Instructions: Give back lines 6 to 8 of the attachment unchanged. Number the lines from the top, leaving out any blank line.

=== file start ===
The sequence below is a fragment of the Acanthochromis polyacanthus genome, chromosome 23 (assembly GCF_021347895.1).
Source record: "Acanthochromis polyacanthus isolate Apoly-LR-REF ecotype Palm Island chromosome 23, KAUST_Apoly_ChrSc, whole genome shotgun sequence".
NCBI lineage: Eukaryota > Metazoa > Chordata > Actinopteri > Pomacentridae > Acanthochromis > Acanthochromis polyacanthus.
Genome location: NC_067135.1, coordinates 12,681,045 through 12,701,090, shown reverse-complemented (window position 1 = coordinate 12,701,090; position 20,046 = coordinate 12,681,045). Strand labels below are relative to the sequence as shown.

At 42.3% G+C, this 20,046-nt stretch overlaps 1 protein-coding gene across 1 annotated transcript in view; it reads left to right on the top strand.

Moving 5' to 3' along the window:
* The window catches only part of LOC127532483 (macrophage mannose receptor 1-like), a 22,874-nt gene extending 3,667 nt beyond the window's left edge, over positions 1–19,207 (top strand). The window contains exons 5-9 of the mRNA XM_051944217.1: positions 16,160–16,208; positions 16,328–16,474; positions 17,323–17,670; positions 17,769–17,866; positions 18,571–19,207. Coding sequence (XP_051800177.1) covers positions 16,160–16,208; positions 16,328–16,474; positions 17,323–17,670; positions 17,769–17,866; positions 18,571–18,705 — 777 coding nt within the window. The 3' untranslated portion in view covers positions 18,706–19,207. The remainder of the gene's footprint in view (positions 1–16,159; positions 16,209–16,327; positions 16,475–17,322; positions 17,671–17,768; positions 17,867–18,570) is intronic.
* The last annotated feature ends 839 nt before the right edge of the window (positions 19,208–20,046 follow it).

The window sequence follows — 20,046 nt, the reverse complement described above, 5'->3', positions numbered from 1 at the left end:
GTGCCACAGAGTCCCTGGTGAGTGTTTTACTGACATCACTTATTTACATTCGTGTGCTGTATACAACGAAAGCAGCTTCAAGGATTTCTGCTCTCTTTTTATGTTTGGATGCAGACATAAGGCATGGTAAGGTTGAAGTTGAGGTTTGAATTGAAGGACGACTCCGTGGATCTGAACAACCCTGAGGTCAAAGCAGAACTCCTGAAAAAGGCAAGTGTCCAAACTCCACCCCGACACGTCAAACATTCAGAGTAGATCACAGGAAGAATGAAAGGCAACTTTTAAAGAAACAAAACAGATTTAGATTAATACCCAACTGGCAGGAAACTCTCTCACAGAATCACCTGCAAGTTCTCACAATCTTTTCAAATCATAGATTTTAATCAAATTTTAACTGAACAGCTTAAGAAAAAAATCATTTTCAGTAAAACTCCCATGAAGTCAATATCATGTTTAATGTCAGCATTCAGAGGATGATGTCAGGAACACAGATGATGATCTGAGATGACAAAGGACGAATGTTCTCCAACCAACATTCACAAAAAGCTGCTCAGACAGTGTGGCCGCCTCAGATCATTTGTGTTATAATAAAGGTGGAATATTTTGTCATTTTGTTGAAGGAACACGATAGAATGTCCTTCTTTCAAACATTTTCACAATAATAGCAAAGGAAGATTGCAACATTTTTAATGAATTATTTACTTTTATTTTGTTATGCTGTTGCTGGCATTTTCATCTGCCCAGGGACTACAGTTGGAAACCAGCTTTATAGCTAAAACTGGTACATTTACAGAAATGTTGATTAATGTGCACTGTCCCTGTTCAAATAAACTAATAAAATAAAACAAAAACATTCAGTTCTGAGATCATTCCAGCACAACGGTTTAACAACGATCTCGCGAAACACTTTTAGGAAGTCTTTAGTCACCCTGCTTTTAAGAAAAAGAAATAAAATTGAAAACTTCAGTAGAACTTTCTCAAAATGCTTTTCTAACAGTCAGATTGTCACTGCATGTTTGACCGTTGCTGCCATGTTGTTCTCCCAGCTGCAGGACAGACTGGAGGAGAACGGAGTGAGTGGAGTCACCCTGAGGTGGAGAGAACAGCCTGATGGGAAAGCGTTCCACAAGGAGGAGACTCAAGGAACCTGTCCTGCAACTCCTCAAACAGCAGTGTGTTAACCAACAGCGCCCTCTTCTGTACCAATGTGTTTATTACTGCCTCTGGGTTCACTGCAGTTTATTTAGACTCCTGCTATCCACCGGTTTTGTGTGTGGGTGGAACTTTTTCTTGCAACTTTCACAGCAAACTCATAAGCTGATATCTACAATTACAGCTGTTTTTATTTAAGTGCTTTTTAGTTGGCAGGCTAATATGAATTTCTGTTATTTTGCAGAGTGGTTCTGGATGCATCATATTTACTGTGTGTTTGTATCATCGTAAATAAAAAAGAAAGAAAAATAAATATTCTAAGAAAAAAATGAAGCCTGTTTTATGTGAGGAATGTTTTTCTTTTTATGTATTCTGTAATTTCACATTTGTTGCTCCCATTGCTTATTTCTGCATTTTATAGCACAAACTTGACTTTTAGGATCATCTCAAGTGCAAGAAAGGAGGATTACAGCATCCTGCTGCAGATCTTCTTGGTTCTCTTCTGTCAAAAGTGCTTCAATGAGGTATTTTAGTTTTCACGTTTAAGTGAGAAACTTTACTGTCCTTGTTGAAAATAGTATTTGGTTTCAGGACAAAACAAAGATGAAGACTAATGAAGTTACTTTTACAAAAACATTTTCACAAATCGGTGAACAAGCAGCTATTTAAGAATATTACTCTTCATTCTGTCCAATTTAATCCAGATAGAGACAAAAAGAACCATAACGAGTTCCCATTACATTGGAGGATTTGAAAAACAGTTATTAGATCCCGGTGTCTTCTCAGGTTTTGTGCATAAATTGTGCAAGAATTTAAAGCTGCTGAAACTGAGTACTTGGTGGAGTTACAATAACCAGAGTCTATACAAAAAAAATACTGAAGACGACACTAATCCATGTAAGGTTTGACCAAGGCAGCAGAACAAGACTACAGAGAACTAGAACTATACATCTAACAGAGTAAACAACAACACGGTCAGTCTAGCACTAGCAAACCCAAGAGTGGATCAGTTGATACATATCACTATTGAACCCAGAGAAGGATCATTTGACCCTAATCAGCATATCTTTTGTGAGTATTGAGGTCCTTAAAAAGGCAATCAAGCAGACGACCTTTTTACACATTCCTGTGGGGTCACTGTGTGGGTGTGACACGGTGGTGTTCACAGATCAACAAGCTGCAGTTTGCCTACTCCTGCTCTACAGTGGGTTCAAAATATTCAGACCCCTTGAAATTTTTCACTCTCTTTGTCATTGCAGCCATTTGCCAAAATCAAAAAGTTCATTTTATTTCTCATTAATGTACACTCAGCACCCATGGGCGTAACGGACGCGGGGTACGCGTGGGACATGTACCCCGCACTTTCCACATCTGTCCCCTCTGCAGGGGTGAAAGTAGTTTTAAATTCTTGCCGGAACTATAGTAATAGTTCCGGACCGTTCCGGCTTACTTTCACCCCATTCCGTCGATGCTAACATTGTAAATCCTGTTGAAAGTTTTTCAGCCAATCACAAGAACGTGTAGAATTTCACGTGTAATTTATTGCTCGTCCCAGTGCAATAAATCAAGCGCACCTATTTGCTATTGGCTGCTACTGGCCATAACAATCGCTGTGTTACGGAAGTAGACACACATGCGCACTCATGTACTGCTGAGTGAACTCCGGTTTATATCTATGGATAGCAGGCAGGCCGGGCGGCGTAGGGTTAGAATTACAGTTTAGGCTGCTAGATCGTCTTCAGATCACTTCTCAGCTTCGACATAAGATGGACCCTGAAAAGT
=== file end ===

Moving 5' to 3' along the window:
* The window catches only part of LOC127532483 (macrophage mannose receptor 1-like), a 22,874-nt gene extending 3,667 nt beyond the window's left edge, over positions 1–19,207 (top strand). The window contains exons 5-9 of the mRNA XM_051944217.1: positions 16,160–16,208; positions 16,328–16,474; positions 17,323–17,670; positions 17,769–17,866; positions 18,571–19,207. Coding sequence (XP_051800177.1) covers positions 16,160–16,208; positions 16,328–16,474; positions 17,323–17,670; positions 17,769–17,866; positions 18,571–18,705 — 777 coding nt within the window. The 3' untranslated portion in view covers positions 18,706–19,207. The remainder of the gene's footprint in view (positions 1–16,159; positions 16,209–16,327; positions 16,475–17,322; positions 17,671–17,768; positions 17,867–18,570) is intronic.
* The last annotated feature ends 839 nt before the right edge of the window (positions 19,208–20,046 follow it).